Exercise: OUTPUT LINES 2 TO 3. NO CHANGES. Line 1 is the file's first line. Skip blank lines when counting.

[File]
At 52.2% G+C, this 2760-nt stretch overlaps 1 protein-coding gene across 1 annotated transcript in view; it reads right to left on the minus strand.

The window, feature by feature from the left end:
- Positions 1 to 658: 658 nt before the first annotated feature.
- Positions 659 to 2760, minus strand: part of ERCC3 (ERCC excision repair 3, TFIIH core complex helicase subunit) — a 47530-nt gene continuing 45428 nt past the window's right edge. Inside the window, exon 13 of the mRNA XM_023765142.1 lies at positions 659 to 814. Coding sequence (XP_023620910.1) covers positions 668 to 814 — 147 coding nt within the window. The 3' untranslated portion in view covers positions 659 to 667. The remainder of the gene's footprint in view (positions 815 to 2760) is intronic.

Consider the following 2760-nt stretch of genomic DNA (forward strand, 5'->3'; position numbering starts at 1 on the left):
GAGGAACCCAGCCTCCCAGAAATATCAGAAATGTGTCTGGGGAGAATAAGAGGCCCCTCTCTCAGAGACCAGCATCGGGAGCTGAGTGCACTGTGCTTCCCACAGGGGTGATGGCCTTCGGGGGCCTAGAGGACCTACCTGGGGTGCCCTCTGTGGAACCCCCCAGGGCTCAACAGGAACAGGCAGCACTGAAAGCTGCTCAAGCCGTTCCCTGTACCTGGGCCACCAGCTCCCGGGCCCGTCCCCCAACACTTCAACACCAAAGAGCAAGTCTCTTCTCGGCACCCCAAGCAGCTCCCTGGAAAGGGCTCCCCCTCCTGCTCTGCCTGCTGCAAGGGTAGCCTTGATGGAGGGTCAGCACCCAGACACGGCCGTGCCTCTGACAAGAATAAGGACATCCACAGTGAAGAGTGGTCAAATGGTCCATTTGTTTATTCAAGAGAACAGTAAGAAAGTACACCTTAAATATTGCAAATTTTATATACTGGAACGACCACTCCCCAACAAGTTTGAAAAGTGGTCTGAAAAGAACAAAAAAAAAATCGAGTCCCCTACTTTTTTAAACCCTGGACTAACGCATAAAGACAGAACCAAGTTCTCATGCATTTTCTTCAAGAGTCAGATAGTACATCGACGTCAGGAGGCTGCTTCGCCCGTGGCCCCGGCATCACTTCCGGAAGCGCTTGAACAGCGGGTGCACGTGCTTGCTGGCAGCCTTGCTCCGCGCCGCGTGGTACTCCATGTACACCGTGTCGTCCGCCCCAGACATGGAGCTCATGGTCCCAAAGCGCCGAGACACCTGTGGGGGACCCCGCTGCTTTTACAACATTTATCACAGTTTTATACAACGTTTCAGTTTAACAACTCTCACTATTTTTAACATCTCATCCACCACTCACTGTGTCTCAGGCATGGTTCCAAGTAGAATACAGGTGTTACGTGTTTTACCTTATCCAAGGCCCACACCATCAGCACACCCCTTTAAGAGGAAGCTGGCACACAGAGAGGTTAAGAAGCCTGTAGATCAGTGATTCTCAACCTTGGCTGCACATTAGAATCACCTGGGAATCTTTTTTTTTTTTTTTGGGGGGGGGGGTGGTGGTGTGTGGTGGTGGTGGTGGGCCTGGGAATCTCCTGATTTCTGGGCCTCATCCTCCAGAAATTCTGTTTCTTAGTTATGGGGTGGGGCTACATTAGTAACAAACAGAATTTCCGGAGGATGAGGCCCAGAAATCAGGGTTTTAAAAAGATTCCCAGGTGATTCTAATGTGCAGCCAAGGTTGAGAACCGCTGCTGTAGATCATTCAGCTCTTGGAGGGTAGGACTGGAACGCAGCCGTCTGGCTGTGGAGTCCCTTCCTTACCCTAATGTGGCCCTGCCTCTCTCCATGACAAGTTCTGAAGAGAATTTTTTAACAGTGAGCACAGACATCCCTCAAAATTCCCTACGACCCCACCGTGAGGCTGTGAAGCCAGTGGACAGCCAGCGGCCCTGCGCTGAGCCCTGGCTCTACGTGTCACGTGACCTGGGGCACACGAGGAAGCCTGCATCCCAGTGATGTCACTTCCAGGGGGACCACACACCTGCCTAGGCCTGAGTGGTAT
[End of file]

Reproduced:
The window, feature by feature from the left end:
- Positions 1 to 658: 658 nt before the first annotated feature.